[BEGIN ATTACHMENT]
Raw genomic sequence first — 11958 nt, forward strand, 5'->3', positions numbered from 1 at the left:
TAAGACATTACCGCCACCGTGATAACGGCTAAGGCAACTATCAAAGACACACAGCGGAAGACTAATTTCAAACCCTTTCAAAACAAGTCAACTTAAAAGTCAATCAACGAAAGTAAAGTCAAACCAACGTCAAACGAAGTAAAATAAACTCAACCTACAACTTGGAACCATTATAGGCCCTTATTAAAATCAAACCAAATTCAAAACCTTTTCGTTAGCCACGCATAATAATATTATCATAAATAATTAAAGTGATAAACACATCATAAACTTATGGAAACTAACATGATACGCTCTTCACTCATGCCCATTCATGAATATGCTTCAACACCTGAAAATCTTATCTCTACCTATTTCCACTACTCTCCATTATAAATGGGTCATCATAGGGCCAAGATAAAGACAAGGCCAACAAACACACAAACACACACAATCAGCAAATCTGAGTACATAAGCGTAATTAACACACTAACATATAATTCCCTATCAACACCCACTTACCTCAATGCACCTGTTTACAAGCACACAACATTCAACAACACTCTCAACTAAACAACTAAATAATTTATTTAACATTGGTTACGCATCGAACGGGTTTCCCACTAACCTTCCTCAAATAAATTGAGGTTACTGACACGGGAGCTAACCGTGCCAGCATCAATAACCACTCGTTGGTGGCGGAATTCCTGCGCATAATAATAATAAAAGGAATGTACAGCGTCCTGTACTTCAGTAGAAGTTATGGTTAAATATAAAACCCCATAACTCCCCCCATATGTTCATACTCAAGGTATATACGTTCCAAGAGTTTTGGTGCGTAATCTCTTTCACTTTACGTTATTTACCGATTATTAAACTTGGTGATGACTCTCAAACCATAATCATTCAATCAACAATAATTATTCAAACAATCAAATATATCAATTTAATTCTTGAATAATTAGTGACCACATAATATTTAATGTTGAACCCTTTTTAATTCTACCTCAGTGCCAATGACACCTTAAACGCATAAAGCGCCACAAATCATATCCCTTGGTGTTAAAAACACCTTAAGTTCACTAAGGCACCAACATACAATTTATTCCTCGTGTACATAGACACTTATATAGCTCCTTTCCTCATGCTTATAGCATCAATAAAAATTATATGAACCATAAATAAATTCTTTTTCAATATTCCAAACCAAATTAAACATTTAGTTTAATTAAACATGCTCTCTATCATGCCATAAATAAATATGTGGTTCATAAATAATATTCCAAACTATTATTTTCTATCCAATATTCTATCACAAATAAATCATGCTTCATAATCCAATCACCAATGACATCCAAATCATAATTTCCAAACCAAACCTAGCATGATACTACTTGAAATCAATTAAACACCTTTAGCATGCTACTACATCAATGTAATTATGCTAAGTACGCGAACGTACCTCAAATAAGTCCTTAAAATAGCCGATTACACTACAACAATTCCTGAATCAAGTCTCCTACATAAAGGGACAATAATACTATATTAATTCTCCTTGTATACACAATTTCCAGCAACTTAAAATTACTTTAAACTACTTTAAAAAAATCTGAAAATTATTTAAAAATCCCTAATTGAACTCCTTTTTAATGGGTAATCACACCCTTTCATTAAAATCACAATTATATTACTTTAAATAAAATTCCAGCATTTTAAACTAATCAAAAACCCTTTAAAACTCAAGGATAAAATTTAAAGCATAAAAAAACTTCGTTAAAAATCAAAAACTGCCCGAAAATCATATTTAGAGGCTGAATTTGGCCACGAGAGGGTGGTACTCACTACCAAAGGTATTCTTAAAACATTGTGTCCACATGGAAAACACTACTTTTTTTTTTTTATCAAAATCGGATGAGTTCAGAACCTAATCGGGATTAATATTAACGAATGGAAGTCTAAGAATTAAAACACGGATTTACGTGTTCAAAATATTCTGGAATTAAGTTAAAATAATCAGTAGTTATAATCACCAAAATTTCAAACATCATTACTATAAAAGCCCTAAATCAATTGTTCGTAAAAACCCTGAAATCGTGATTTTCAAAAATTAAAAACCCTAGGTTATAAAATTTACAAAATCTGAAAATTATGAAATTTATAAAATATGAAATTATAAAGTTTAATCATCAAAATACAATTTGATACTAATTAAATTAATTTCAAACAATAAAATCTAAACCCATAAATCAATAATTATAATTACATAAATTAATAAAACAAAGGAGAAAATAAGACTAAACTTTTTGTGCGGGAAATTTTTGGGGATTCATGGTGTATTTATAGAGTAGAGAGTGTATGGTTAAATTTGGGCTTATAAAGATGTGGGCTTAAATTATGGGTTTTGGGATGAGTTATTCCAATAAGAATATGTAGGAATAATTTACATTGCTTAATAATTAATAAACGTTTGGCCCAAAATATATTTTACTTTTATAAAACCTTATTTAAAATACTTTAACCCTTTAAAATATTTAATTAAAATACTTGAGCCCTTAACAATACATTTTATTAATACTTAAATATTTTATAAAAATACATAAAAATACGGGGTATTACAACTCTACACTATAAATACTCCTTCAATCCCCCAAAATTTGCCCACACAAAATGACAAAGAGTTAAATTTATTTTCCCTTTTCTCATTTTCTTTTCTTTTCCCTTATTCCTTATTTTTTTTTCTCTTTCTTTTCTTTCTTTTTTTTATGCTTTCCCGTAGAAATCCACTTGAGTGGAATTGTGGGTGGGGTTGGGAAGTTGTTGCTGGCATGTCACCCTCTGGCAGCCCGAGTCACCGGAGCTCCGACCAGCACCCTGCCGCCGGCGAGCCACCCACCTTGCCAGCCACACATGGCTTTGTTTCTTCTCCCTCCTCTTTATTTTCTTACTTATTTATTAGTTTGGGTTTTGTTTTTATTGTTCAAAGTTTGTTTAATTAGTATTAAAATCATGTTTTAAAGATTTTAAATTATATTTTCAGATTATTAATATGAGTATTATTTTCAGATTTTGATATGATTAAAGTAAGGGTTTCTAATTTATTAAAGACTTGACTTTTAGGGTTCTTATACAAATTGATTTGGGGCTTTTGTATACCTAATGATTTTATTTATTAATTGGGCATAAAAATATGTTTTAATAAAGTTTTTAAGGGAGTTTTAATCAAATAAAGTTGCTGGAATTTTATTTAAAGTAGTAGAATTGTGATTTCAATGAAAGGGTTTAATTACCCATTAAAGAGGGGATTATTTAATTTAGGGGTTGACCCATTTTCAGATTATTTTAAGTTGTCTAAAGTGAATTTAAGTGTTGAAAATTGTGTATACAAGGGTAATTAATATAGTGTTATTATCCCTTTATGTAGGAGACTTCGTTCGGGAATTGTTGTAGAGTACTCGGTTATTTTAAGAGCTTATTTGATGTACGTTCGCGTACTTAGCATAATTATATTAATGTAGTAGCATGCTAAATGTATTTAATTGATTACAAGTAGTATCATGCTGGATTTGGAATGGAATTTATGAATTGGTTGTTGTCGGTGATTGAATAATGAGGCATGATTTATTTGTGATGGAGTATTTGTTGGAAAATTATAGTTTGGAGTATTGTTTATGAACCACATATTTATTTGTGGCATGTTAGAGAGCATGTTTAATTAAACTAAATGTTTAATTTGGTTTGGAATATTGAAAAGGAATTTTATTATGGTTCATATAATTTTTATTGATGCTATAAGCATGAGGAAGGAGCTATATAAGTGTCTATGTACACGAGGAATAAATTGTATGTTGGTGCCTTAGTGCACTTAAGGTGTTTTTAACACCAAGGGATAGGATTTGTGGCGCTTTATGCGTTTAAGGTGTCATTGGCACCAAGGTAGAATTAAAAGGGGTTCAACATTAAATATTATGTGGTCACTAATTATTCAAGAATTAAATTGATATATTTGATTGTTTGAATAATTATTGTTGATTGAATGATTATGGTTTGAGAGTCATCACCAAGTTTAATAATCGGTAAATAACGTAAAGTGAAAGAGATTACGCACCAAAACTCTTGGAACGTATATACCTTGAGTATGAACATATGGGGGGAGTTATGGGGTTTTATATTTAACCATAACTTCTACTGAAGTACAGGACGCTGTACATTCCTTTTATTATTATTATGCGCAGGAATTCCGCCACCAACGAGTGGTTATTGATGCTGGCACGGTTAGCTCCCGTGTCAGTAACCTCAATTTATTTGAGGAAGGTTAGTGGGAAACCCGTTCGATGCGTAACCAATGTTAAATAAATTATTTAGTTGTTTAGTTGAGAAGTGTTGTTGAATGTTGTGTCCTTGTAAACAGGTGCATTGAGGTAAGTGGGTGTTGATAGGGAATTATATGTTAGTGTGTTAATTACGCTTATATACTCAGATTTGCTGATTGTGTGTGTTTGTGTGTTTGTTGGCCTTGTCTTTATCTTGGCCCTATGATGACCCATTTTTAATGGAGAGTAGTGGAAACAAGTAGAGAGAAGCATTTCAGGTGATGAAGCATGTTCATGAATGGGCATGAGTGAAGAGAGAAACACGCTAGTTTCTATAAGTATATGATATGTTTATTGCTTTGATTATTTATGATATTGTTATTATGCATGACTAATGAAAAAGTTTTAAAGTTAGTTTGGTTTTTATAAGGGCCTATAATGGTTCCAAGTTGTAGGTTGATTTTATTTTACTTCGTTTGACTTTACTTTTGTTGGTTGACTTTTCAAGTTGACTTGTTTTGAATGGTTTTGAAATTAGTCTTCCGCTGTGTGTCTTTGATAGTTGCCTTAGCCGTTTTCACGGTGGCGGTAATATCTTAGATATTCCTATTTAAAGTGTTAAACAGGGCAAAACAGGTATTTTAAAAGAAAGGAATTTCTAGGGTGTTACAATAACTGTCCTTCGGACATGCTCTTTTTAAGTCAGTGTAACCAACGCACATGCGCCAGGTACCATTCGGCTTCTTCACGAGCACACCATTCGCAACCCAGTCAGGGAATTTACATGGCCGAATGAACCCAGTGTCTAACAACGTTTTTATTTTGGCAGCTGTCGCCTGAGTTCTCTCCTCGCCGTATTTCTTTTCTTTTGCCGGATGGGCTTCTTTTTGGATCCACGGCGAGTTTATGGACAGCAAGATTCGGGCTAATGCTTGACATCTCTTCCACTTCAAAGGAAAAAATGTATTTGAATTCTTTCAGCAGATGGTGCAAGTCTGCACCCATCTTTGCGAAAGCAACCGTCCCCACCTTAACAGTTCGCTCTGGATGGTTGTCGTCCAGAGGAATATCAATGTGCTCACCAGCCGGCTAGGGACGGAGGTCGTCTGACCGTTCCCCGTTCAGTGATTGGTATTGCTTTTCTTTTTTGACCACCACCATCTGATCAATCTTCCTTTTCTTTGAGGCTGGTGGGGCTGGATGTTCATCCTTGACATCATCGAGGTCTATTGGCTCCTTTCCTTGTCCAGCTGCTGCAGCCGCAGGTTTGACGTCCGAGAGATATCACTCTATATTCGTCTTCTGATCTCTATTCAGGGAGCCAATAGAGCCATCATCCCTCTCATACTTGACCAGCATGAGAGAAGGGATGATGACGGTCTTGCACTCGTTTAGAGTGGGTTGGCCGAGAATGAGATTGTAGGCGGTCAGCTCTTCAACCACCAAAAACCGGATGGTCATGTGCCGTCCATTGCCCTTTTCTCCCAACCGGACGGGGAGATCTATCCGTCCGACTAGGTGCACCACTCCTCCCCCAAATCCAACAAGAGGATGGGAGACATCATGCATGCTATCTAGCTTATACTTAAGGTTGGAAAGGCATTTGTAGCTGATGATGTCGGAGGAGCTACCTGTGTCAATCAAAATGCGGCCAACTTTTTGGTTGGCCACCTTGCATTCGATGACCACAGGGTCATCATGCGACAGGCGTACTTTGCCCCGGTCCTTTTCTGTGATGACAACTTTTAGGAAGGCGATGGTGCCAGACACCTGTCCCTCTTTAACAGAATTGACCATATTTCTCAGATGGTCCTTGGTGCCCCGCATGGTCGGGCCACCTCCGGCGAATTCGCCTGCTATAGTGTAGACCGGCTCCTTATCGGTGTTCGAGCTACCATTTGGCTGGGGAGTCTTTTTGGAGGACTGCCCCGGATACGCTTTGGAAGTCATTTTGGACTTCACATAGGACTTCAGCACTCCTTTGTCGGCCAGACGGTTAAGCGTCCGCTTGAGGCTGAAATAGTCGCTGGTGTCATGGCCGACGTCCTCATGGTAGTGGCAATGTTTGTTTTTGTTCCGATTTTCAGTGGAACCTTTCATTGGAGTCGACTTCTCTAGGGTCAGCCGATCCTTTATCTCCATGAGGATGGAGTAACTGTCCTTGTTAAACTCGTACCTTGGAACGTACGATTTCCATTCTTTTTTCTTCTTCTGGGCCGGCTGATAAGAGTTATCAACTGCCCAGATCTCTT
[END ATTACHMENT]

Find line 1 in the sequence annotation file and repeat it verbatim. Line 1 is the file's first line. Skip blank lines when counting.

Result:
Raw genomic sequence first — 11958 nt, forward strand, 5'->3', positions numbered from 1 at the left: